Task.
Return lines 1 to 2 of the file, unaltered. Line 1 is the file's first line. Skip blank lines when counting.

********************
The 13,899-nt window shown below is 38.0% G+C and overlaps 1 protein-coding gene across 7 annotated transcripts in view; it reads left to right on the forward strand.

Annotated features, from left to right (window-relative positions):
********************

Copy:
The 13,899-nt window shown below is 38.0% G+C and overlaps 1 protein-coding gene across 7 annotated transcripts in view; it reads left to right on the forward strand.

Annotated features, from left to right (window-relative positions):